Psalm 11

Psalm 11 
1 In the Lord I take refuge; how can you say to my soul, “Flee like a bird to your mountain, 2 for behold, the wicked bend the bow; they have fitted their arrow to the string to shoot in the dark at the upright in heart; 3 if the foundations are destroyed, what can the righteous do?” 4 The Lord is in his holy temple; the Lord's throne is in heaven; his eyes see, his eyelids test the children of man. 5 The Lord tests the righteous, but his soul hates the wicked and the one who loves violence. 6 Let him rain coals on the wicked; fire and sulfur and a scorching wind shall be the portion of their cup. 7 For the Lord is righteous; he loves righteous deeds; the upright shall behold his face.

All kinds of images come to our minds when reading the psalms. For me this psalm sounds like David as one of those bratty, rich, prep school kids mouthing off to the fifth graders how his dad is a lawyer and will sue their pants off if they touch him. I remember such kids in school and they were always irritating because they never seemed to have “real” problems that couldn’t be solved by just throwing money at any of them—money they weren’t lacking. Another way to look at this, though, is to see the kind of faith and confidence he has in his rich, caring, competent father. “Just wait till my daddy gets you,” may sound like a kid who needs to be taken to the woodshed, but it is also a kid who believes his dad loves him and will advocate for him. That is, they have a kind of relationship where the child's dependence and the father’s benevolence are both understood and appreciated. David isn’t wondering if the Lord will come through; he is sure of it. Because the I Am is his refuge, he will be fine. Others can talk and threaten all they want, but in the long run, his daddy will get the better.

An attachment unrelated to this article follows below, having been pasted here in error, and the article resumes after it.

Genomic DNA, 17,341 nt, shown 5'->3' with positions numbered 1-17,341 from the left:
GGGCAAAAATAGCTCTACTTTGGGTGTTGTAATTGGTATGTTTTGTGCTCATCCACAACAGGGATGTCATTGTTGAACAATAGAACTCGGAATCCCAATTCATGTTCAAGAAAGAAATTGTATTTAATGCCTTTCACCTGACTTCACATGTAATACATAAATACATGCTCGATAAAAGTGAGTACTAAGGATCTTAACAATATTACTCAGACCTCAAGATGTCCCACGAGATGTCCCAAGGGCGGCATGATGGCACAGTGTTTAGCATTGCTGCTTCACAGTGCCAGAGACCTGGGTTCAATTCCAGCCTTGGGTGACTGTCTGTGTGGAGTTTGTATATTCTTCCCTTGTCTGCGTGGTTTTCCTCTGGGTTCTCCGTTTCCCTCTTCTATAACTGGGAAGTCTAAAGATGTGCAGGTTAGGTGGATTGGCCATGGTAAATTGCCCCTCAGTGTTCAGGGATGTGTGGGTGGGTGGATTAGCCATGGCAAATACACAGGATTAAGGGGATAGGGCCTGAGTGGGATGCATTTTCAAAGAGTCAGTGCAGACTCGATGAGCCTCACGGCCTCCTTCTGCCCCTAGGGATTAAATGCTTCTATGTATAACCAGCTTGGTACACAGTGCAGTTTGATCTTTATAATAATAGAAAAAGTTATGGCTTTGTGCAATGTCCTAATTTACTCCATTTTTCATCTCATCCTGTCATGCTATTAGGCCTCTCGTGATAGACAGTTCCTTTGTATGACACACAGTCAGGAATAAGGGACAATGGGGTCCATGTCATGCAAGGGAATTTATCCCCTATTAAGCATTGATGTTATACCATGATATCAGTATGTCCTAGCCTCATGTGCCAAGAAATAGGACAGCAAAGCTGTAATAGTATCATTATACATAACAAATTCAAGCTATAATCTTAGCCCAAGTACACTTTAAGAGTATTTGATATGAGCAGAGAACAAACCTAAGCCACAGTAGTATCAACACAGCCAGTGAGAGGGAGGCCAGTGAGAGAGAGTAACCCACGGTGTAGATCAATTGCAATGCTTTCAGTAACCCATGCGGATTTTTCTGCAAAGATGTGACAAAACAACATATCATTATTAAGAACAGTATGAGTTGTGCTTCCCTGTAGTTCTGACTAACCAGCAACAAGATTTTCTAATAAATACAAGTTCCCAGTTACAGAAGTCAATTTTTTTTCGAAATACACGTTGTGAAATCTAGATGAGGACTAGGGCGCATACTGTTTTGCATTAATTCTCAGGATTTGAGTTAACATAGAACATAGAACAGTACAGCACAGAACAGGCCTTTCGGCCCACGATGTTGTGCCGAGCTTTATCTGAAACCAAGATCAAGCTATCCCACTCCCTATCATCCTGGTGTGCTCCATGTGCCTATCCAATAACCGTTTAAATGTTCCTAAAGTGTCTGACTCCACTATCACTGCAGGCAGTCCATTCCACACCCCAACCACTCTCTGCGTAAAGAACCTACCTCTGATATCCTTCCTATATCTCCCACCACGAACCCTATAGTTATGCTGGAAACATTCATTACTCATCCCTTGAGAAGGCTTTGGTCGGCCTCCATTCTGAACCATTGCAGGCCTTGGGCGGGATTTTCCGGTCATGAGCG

The immediate question I have is, do I see my relationship with the Father like this? Do I have the confidence in God that David had? Or like Jesus had? Yes, let’s go there for just a minute. What kind of confidence must he have had to be passed out on a sinking ship with twelve full grown men screaming and barking orders, “Get the sails down! Everyone on the starboard side!! Bail, men, BAIL LIKE YOUR LIFE DEPENDS ON IT!!” (Mk. 4:35ff) No doubt the screaming woke him up and he just rolled over and buried his head in the pillow again. Either Jesus has narcolepsy or he practices what he preaches–”do not be anxious about your life.” (Mt. 6)

Here’s where I go wrong in this. I first feel guilty because I don’t have this confidence. I often don’t believe my Father to be a loving father; I think of him more as an absentee landlord who occasionally shows up if I make enough noise about the running toilet and remind him that he’s paying the water bill after all. Or I think of him as a father who’s always a little disappointed or annoyed that I can’t just stand on my own two feet and fix the toilet myself without becoming a nag. Sadly, I often think of him as a father like, well, me. So after pounding on myself for my stupidity both as a son and a father, I up and try even harder to summon some strength deep inside of me. “I will do better,” I think, and it works for about an hour or maybe a day, but no matter how far I drop the bucket down the well of my innards, I cannot get that strengthening tonic. I just don’t have it.